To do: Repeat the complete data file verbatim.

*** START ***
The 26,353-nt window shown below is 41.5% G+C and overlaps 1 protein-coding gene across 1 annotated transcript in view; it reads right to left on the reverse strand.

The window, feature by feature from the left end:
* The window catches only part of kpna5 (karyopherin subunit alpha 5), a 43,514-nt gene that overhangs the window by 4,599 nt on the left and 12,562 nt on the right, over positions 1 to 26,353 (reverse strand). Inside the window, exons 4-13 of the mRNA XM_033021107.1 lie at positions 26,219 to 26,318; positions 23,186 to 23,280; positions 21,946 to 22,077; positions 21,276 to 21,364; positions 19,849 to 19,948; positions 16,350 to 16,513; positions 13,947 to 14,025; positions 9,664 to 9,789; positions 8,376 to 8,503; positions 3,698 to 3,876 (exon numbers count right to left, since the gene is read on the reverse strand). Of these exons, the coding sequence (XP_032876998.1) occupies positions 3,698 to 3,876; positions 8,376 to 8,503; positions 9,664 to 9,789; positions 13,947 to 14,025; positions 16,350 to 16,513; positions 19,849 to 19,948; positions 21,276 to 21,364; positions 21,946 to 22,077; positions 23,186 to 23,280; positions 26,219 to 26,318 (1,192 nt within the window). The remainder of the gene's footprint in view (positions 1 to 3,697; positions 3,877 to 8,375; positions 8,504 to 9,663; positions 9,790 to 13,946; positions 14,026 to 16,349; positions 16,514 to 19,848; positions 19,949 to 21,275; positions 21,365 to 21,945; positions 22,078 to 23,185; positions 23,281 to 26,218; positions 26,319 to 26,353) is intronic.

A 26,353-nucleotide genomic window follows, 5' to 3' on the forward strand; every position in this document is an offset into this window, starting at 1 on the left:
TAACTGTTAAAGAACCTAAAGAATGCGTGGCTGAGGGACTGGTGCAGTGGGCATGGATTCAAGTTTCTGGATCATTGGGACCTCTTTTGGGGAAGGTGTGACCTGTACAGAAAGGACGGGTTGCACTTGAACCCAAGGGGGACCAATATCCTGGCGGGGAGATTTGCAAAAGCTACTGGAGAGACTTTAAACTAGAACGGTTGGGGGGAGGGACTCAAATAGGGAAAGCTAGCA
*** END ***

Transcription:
The 26,353-nt window shown below is 41.5% G+C and overlaps 1 protein-coding gene across 1 annotated transcript in view; it reads right to left on the reverse strand.

The window, feature by feature from the left end:
* The window catches only part of kpna5 (karyopherin subunit alpha 5), a 43,514-nt gene that overhangs the window by 4,599 nt on the left and 12,562 nt on the right, over positions 1 to 26,353 (reverse strand). Inside the window, exons 4-13 of the mRNA XM_033021107.1 lie at positions 26,219 to 26,318; positions 23,186 to 23,280; positions 21,946 to 22,077; positions 21,276 to 21,364; positions 19,849 to 19,948; positions 16,350 to 16,513; positions 13,947 to 14,025; positions 9,664 to 9,789; positions 8,376 to 8,503; positions 3,698 to 3,876 (exon numbers count right to left, since the gene is read on the reverse strand). Of these exons, the coding sequence (XP_032876998.1) occupies positions 3,698 to 3,876; positions 8,376 to 8,503; positions 9,664 to 9,789; positions 13,947 to 14,025; positions 16,350 to 16,513; positions 19,849 to 19,948; positions 21,276 to 21,364; positions 21,946 to 22,077; positions 23,186 to 23,280; positions 26,219 to 26,318 (1,192 nt within the window). The remainder of the gene's footprint in view (positions 1 to 3,697; positions 3,877 to 8,375; positions 8,504 to 9,663; positions 9,790 to 13,946; positions 14,026 to 16,349; positions 16,514 to 19,848; positions 19,949 to 21,275; positions 21,365 to 21,945; positions 22,078 to 23,185; positions 23,281 to 26,218; positions 26,319 to 26,353) is intronic.

A 26,353-nucleotide genomic window follows, 5' to 3' on the forward strand; every position in this document is an offset into this window, starting at 1 on the left:
TAACTGTTAAAGAACCTAAAGAATGCGTGGCTGAGGGACTGGTGCAGTGGGCATGGATTCAAGTTTCTGGATCATTGGGACCTCTTTTGGGGAAGGTGTGACCTGTACAGAAAGGACGGGTTGCACTTGAACCCAAGGGGGACCAATATCCTGGCGGGGAGATTTGCAAAAGCTACTGGAGAGACTTTAAACTAGAACGGTTGGGGGGAGGGACTCAAATAGGGAAAGCTAGCA